Preaching in Acts and Christology

God, Christ, & The Holy Spirit
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21centpilgrim
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Preaching in Acts and Christology

Post by 21centpilgrim » Fri Nov 22, 2019 10:30 am

One of the things that added to a stronger non-trinitarian stance for me was what the preaching in the book of Acts had to say regarding Jesus.

Looking at the preaching in Acts was a valid method for Steve and many in regards to learning more of what the Bible actually teaches in regards to hell vs preconceived notions that we bring to the text, so I thought it would be a consistent helpful barometer regarding the question of a Trinitarian teaching about Christ being biblical or not.

Give it a go and share any feedback, thanks
Then those who feared the LORD spoke with each other, and the LORD listened to what they said. In his presence, a scroll of remembrance was written to record the names of those who feared him and loved to think about him.

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darinhouston
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Re: Preaching in Acts and Christology

Post by darinhouston » Tue Nov 26, 2019 9:39 pm

I've always been hesitant to draw doctrine from Acts alone, but it can be a good place to check your presuppositions -- if the teaching in Acts is consistent with your view, it's at least somewhat confirming. I don't recall anything that is inconsistent with a unitarian position from Acts, though that is almost an argument from silence. If there are places where you see positive affirmation, it might be fruitful to note a few.

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21centpilgrim
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Re: Preaching in Acts and Christology

Post by 21centpilgrim » Sun Dec 08, 2019 10:53 pm

Thanks Darin.
Acts 2 Peter's sermon at Pentecost-
22 “Fellow Israelites, listen to this: Jesus of Nazareth was a man accredited by God to you by miracles, wonders and signs, which God did among you through him, as you yourselves know. 23 This man was handed over to you by God’s deliberate plan and foreknowledge; and you, with the help of wicked men,[d] put him to death by nailing him to the cross. 24 But God raised him from the dead, freeing him from the agony of death, because it was impossible for death to keep its hold on him.

29 “Fellow Israelites, I can tell you confidently that the patriarch David died and was buried, and his tomb is here to this day. 30 But he was a prophet and knew that God had promised him on oath that he would place one of his descendants on his throne. 31 Seeing what was to come, he spoke of the resurrection of the Messiah, that he was not abandoned to the realm of the dead, nor did his body see decay. 32 God has raised this Jesus to life, and we are all witnesses of it. 33 Exalted to the right hand of God, he has received from the Father the promised Holy Spirit and has poured out what you now see and hear. 34 For David did not ascend to heaven, and yet he said,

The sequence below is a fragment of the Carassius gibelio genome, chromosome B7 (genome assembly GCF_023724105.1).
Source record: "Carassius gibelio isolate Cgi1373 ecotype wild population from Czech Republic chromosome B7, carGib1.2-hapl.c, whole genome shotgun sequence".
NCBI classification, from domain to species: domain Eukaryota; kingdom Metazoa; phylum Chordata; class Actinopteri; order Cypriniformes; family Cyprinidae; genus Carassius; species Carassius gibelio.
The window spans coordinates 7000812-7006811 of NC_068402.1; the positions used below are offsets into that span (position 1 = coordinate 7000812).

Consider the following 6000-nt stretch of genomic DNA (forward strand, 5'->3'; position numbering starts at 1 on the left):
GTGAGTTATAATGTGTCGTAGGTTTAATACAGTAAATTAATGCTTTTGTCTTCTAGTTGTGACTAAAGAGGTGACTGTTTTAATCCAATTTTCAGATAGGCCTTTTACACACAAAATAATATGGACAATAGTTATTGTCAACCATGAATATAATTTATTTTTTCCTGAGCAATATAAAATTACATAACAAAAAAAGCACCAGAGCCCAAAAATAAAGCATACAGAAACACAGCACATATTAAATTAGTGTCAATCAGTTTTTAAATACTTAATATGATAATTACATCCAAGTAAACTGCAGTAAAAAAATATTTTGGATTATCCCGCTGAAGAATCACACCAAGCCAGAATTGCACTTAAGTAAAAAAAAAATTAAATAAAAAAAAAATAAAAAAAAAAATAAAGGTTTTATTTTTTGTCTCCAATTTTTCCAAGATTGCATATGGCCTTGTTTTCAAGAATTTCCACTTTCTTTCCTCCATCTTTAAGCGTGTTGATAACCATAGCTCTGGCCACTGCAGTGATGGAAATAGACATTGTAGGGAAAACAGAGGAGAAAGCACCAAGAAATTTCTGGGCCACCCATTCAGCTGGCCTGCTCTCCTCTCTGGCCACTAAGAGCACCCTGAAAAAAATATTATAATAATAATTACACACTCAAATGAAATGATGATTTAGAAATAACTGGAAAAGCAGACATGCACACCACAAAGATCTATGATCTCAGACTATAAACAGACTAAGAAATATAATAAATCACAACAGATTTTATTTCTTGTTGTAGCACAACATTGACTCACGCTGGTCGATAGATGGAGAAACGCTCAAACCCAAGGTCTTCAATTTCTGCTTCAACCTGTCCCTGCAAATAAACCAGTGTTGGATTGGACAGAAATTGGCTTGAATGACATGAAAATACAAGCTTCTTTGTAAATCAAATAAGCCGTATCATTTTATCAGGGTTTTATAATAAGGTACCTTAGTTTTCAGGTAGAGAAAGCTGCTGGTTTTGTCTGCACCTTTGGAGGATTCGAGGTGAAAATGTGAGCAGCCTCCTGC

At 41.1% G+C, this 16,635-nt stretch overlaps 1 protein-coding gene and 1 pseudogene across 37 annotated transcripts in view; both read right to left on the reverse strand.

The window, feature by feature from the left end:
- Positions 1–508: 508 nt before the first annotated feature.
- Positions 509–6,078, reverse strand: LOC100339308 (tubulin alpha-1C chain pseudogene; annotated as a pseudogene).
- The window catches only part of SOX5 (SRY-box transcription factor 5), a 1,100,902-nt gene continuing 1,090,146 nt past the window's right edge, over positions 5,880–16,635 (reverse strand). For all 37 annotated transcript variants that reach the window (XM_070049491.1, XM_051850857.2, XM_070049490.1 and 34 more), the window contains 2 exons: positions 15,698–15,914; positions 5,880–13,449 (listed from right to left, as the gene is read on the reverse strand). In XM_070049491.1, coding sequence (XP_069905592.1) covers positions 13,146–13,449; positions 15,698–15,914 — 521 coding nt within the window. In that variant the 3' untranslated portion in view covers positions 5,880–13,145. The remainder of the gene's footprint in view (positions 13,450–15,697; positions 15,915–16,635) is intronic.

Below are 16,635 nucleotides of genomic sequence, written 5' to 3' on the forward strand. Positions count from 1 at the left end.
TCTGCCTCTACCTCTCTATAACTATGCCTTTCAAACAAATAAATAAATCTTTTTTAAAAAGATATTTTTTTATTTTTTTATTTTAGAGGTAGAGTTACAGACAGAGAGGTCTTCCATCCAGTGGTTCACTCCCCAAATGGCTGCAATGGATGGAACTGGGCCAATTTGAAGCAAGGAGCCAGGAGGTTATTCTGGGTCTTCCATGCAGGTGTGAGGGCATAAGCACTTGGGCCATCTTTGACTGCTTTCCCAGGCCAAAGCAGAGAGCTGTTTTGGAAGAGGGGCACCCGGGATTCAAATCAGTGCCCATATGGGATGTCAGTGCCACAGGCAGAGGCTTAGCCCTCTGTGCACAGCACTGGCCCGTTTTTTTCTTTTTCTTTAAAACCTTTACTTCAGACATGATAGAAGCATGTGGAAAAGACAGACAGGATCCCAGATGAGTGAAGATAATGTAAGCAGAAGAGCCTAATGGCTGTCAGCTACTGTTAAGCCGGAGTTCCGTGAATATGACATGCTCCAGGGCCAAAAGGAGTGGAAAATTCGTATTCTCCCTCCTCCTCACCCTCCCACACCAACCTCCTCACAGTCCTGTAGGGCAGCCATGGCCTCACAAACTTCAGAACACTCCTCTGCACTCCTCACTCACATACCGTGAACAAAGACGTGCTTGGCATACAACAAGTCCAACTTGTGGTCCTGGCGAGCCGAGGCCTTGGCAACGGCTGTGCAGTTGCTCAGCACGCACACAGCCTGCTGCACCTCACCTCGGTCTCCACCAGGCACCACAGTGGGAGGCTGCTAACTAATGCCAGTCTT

“‘The Lord said to my Lord:
“Sit at my right hand
35
until I make your enemies
a footstool for your feet.”’[f]

36 “Therefore let all Israel be assured of this: God has made this Jesus, whom you crucified, both Lord and Messiah.”

Ok, so from this sermon, what we can glean from regarding the nature of Jesus is that he was a man. This man was a physical offspring from the lineage of David. This man, from the physical line of David was the messiah. The man Jesus was the appointee "my Lord" by the appointer "the Lord" of Psalm 110. Jesus was not always this Lord and Messiah but God made Jesus Lord and Messiah

This description of Jesus at the introductory sermon of the founding of the church, falls very short of supporting a Trinitarian understanding of Jesus. At best i think a Trinitarian could say that Peter, newly filled with the promised Holy Spirit, highlights the humanity of Christ. The 3,000 added to the church that day were impressed with a view of Jesus that in no way challenges the notion that 'the Father alone is the only God'.
Then those who feared the LORD spoke with each other, and the LORD listened to what they said. In his presence, a scroll of remembrance was written to record the names of those who feared him and loved to think about him.

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